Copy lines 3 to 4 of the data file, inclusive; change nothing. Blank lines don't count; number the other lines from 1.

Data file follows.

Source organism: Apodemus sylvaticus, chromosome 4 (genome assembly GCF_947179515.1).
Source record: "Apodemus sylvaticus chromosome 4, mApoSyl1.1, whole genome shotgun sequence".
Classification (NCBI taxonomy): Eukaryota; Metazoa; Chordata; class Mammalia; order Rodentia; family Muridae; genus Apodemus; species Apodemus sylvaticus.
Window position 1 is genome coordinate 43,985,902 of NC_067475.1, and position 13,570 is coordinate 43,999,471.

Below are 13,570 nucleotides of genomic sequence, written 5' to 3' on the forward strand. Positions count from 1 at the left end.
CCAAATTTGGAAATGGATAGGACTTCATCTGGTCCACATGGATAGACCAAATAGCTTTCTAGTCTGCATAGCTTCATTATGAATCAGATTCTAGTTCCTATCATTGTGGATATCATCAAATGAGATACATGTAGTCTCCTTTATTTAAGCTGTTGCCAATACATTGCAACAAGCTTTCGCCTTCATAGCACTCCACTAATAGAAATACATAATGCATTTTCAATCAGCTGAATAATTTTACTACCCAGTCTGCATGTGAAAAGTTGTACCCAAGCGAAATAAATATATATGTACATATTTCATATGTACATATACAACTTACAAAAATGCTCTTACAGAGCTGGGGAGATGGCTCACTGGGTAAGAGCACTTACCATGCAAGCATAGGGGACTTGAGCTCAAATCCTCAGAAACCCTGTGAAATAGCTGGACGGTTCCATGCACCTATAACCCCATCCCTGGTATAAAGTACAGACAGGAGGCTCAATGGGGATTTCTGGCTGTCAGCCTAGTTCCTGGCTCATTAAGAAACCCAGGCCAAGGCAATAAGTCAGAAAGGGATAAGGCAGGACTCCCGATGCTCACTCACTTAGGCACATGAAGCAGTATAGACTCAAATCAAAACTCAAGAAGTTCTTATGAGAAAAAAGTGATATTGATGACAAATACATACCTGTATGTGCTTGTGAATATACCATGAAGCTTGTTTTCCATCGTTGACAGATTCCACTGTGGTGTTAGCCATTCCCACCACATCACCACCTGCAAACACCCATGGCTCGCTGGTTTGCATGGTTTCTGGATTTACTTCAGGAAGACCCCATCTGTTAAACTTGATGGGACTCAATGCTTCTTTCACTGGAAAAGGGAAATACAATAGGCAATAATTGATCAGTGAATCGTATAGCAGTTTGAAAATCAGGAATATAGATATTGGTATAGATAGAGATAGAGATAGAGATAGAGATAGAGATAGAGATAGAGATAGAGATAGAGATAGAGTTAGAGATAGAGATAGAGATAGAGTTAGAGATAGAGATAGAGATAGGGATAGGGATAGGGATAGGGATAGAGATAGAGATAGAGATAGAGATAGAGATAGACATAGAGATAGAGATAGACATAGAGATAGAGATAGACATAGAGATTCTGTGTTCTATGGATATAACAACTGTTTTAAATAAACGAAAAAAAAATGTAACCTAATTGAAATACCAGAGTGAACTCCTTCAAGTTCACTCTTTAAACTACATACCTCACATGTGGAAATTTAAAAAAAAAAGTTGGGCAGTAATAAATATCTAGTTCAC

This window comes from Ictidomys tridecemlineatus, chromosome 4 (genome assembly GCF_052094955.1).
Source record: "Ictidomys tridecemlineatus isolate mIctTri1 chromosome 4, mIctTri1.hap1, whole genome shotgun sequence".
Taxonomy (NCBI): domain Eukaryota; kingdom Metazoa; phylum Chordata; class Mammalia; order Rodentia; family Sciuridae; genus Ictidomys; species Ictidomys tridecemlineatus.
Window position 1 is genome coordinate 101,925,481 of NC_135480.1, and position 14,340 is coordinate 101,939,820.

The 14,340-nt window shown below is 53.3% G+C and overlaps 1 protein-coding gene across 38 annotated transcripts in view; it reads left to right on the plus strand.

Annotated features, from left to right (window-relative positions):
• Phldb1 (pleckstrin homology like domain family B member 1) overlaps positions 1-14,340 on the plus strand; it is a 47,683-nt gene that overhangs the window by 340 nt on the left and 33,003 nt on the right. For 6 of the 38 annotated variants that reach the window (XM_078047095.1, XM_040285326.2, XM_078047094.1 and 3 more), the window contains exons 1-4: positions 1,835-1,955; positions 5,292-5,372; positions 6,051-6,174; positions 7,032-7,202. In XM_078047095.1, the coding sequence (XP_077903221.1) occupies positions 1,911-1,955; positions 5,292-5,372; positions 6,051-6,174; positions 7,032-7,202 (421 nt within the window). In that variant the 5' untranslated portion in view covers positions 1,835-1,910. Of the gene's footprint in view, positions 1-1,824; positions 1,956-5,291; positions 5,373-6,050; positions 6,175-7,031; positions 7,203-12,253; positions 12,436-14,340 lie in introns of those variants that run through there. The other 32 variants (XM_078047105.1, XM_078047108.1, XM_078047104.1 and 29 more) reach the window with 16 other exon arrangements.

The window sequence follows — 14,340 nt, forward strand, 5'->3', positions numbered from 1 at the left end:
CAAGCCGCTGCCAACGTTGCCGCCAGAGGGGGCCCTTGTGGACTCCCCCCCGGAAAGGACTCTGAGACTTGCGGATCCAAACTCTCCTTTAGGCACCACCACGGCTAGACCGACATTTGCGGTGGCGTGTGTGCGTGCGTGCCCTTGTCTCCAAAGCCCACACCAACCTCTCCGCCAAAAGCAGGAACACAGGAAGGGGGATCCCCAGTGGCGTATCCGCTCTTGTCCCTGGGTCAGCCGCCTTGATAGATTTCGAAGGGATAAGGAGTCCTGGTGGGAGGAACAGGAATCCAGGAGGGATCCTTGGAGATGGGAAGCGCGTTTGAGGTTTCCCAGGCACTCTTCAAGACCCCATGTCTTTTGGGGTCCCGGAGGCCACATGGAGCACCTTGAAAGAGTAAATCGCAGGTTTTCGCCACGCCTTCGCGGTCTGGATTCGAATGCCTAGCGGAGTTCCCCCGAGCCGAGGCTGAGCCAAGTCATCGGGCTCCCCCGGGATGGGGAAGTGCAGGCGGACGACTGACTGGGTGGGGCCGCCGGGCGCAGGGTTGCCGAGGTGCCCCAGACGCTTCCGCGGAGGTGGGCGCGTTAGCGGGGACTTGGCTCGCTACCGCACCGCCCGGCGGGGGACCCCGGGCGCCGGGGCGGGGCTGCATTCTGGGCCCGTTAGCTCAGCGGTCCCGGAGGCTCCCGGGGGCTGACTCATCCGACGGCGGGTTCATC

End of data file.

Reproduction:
Classification (NCBI taxonomy): Eukaryota; Metazoa; Chordata; class Mammalia; order Rodentia; family Muridae; genus Apodemus; species Apodemus sylvaticus.
Window position 1 is genome coordinate 43,985,902 of NC_067475.1, and position 13,570 is coordinate 43,999,471.